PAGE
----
Focus on the thing that matters and forget everything else
Now’s the time of year when everyone starts talking about how much they hate New Year’s resolutions… or citing the same data about how they’re never kept… or churning out the same lame advice about how to keep them (oh, “habits?” Hadn’t thought of that — thanks.)
The biggest problem with New Year’s resolutions is our relationship with them — which really just means our relationship with ourselves.
We mess them up every year because we’re not looking at ourselves and our values and wants and needs in the right way. We fix that, the rest will follow.
I freaking love New Year’s resolutions. And I almost always keep them.
I’ve given up alcohol for months at a time, worked out more, eaten better, changed careers, started a business, written a couple of novels, and moved across the country.
And while I’m no certified life coach, I can share what works for me.
Spoiler alert, though: it has nothing to do with “routine.” (But on the upside, there’s plenty of advice on that if that’s what you’re looking for.)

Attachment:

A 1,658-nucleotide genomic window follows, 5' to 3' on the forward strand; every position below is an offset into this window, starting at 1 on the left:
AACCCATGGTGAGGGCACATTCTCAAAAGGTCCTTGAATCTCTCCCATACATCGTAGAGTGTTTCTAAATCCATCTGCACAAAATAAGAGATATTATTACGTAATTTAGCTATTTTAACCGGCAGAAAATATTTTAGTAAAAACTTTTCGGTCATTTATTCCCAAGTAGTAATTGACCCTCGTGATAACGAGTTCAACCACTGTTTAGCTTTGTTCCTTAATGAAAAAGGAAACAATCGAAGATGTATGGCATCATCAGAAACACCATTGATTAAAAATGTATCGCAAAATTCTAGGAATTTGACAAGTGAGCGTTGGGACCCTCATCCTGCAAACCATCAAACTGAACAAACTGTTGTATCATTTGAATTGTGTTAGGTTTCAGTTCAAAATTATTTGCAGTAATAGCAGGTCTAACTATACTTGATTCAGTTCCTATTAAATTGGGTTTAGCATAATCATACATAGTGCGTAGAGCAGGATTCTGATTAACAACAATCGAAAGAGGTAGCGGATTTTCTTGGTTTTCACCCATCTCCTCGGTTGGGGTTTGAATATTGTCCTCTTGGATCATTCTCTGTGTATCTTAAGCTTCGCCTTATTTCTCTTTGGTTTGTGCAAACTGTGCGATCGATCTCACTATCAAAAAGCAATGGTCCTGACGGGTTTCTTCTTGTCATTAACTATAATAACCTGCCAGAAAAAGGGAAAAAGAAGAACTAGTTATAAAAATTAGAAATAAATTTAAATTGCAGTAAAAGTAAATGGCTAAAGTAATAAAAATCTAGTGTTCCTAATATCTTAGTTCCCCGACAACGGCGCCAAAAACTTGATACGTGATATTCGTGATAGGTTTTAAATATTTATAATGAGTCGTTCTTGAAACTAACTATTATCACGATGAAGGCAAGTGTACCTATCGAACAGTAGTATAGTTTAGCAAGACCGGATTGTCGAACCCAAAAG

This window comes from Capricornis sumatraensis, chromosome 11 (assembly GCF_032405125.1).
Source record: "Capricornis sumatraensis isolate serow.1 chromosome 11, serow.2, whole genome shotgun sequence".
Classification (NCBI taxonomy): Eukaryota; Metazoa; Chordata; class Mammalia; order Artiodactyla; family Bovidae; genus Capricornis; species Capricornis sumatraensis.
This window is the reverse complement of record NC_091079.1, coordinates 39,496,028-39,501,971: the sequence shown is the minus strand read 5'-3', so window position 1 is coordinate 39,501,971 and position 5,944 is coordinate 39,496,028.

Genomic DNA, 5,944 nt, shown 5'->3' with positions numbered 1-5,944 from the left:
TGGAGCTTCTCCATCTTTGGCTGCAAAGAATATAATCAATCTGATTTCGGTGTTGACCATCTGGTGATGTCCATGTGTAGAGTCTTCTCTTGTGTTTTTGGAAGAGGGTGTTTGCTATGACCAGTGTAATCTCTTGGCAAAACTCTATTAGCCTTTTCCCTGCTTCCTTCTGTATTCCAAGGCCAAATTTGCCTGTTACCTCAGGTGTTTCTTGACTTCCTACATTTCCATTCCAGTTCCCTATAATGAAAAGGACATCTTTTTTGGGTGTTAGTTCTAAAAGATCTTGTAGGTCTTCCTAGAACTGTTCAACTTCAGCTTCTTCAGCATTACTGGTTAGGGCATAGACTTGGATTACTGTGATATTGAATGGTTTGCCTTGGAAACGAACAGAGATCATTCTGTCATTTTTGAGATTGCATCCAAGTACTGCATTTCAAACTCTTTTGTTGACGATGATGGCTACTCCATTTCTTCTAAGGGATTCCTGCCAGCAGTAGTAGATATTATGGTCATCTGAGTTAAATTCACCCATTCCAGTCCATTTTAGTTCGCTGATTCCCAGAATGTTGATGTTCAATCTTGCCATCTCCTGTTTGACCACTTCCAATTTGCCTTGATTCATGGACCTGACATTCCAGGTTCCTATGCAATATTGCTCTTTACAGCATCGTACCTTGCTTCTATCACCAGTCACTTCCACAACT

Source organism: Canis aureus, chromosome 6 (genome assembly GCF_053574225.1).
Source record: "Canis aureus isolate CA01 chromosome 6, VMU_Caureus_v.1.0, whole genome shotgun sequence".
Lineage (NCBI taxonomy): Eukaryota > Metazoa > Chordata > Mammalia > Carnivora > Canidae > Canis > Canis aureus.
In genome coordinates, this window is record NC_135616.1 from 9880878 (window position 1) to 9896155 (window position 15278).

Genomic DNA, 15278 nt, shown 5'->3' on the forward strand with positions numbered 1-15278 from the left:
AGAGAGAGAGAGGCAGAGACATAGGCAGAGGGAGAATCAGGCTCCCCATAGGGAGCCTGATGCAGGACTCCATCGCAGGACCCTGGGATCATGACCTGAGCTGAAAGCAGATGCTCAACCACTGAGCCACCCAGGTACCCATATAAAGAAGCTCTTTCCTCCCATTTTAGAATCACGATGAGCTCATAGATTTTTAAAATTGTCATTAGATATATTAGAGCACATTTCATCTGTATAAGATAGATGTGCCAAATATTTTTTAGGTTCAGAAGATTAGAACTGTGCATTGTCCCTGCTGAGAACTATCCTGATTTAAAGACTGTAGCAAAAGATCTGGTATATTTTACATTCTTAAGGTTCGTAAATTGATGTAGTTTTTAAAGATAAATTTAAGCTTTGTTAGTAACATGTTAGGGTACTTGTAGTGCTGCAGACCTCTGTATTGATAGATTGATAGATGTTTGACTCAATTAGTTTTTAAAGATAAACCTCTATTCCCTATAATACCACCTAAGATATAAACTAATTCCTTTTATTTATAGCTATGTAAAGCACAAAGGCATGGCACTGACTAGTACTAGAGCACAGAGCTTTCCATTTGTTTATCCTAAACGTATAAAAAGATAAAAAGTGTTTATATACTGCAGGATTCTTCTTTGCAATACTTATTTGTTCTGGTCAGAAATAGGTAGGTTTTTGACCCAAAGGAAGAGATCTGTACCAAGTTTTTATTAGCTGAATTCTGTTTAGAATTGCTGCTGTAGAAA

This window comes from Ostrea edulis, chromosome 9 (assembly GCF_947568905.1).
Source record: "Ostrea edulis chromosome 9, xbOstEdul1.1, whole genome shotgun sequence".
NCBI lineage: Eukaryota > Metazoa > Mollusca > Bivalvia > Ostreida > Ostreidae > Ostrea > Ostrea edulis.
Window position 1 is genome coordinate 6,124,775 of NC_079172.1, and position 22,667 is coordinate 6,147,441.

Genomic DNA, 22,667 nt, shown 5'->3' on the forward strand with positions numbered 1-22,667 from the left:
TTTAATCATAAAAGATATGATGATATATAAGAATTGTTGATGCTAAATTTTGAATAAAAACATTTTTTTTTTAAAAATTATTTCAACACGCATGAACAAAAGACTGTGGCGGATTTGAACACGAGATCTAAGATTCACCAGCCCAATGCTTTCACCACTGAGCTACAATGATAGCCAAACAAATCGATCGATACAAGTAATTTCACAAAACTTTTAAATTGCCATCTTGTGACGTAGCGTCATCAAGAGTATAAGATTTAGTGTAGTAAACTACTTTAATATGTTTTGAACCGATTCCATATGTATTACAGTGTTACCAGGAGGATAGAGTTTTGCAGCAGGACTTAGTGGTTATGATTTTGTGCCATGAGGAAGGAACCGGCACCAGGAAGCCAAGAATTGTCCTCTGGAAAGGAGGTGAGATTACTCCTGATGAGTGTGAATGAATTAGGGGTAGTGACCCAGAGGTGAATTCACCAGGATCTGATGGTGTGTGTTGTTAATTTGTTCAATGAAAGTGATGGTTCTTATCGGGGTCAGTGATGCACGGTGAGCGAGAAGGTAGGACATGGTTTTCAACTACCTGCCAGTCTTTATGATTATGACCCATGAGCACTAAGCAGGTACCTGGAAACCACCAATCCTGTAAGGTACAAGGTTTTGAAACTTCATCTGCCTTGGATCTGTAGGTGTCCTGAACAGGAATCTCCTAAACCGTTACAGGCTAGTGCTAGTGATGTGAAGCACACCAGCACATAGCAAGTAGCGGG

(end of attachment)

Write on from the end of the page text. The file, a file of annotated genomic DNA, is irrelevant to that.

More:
External vs Internalized
I don’t actually use the term “resolutions.”
“Resolutions” usually feel weird and contrived. They’re amorphous even while being all-encompassing, and they’ve got this whole bad-ju ju emotional aura about them that rubs most people the wrong way.
The word “goals” is a little better— goals are easier; friendlier. Static, singular, one-and-done things get done.
But to be honest, I usually don’t even think in terms of “goals.” A “goal” feels like something external to myself; something optional, even.
The greatest things we accomplish don’t feel external or optional; they feel ingrained as part of our identity. They just are, and then we act to honor them.
But there’s no good word for that, so “goals” is fine. It’s the mindset that matters.
Be mindful of mental masturbation
I love writing my goals down. I’ve got a rolling list of monthly goals; yearly goals; five year goals, and a loose idea of what I want next week, six months from now, and by the time I’m 50. Sometimes I just like to write them, and in particularly stressful times, I’ll rewrite them compulsively, mentally masturbating over the way my pen moves to make each familiar letter and word.
But goal-writing, like many lists, is just self-soothing. It’s a great first step, but it’s not how things are accomplished.
Some readers are going to comment and tell me how important it is to write things down and how the “productivity” and “success” experts all agree. And dudes, I like Napoleon Hill as much as the next guy, but I’m also honest enough to admit that most of that’s circle-jerk that’ll only get you so far.
Plenty of people have accomplished things having never written them down, and tons of people out there obsess over lists they never achieve.